Verdict: NO!

Bugs Bunny
Platform: Atari 2600
Unreleased Prototype
Designed by Bob Polaro and Alan Murphy

Who the hell are you winking at, Bub?

Game production at Atari was a haphazard process. A lot of games, even licensed games, started production and never actually came out despite being 100% finished. As the story goes, after Atari took a pasting at the end of 1982 and Warner Bros.’s stock cratered almost entirely because of Atari, they suddenly had to pay attention to the costs of manufacturing and distributing games, since their budget was being slashed. They had two action games aimed at a younger audience in development that were supposed to be staked in small part by the Sesame Street people and published under their new Children’s Computer Workshop label. The two games were Bugs Bunny and Snoopy and the Red Baron. Well, the Sesame Street money dried up, and now that Atari was bottoming out, it was decided they would only release one of the two games. They used focus testing to determine the winner, and Snoopy was the nearly unanimous choice among all demographics, and Bugs Bunny was never released. Never mind all the bad stuff I’m about to say about it: can you imagine working hard on a game, completing it, and then watching it get shelved FOREVER? It’s rare these days, but it was practically standard operating procedure at Atari at this point.

It’s a reverse gallery shooter where you’re the target. And it sucks.

Having said all that, it’s not at all hard to see why the focus tested children chose Snoopy and the Red Baron to such a degree that it probably caused hurt feelings. While Snoopy’s not exactly the deepest game, it’s, you know, alright and even fun. Meanwhile, Bugs Bunny is one of the dumbest ideas for a game I’ve ever played. It’s so stupid that I think even little kids who were huge Looney Tunes fans would be annoyed by it. You pick one of three channels, and a dog yanks you out of a hole and the object is to jump back into it. And it’s right there. I mean, like, RIGHT THERE! Not exactly next to you, but close enough that you shouldn’t need more than a second or two to jump back in. That’s it! That’s the whole game. I guess the challenge is supposed to come from the fact that you jump at an angle that you don’t actually aim yourself, but I grew up in the post-Mario era. It ain’t that hard to judge a jump. You can also jump through the edge of the screen and come out the other side to avoid Elmer’s gunfire, which does increase to absurd degrees as you go along. But, there’s really nothing to collect in the middle and bottom channels. In the top channel, you can grab Elmer’s ammo from under his house, which temporarily stops him from shooting at you. Otherwise, this is such a nothing game. You really can’t know if something will work until you try it, but this should have been killed early in production. If this had been a Mario Party mini-game it would STILL have been pitiful. There’s a lot of horror stories with focus testing in gaming, but this is one that got it absolutely right.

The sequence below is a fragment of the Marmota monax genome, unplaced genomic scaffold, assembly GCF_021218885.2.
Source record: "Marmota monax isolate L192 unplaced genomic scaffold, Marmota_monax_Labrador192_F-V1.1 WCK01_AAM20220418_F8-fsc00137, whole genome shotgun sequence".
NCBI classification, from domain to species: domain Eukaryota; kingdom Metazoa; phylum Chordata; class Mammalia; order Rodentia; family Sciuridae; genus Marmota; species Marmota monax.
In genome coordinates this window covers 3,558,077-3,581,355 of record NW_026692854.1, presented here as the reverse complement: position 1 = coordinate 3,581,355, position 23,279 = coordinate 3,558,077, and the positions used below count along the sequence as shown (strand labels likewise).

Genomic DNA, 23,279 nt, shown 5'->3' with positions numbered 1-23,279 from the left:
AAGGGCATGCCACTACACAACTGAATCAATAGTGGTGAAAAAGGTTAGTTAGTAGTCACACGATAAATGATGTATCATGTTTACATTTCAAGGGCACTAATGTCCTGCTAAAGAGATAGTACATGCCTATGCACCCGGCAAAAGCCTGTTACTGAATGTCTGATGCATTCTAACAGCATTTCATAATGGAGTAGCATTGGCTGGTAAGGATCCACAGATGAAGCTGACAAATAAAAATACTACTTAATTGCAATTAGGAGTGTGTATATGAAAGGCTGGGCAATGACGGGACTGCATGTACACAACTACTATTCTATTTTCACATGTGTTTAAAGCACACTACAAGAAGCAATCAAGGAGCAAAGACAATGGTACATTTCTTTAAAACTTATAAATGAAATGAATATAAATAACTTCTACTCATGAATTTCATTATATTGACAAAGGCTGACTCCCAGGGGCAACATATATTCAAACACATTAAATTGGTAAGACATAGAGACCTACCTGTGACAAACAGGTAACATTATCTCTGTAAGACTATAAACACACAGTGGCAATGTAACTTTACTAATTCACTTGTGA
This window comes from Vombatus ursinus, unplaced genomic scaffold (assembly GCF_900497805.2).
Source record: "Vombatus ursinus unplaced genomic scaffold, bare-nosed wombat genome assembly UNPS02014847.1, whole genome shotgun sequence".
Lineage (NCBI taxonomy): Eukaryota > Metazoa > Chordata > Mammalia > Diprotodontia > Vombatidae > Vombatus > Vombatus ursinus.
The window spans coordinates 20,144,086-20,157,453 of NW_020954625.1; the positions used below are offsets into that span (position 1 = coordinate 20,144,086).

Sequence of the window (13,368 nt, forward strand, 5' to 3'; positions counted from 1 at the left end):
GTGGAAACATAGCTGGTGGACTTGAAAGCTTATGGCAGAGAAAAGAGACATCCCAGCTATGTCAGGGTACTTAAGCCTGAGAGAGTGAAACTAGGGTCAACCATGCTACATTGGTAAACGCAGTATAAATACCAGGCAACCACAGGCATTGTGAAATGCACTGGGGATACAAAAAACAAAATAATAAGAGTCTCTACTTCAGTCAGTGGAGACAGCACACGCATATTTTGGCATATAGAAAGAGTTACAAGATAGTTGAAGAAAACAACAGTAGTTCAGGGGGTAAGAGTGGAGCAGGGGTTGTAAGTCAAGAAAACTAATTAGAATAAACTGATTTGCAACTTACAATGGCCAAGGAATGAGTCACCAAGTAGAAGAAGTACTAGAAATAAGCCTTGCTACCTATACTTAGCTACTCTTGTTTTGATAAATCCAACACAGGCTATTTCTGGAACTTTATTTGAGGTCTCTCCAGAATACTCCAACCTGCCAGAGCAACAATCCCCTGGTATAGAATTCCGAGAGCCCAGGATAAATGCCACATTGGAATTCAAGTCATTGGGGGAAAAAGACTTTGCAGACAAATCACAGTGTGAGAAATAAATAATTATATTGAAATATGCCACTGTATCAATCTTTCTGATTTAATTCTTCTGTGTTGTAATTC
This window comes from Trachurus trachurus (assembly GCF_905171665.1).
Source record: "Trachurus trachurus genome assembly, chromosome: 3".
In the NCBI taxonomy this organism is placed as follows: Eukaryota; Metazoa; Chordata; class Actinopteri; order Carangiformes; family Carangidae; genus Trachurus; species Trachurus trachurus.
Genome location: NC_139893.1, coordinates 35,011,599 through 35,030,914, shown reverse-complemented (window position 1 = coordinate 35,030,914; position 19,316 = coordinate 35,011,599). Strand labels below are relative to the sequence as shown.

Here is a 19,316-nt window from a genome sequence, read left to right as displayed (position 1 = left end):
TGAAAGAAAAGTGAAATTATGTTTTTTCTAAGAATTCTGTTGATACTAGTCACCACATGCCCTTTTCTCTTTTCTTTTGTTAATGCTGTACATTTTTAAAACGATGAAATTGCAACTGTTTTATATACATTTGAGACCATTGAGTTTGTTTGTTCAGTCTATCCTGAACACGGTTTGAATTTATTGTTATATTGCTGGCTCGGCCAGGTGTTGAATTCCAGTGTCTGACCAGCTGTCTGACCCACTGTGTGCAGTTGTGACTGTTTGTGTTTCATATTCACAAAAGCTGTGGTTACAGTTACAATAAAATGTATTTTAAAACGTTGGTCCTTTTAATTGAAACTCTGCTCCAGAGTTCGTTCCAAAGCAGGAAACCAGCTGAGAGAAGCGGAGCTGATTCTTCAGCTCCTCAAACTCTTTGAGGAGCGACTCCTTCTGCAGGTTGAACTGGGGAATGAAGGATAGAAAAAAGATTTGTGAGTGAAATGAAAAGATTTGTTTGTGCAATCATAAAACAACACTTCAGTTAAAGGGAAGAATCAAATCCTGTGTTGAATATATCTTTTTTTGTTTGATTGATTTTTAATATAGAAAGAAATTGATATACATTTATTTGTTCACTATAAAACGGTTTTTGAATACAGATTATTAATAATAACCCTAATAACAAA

Verdict: NO!

Circus Atari
Platform: Atari 2600
Year: 1980
Designed by Mike Lorenzen

Circus Atari (Japan, USA)-221224-123204


UPDATE: Circus Atari is on Atari 50: The Anniversary Celebration, but only on the Atari VCS as an unlockable. BOOOOOO!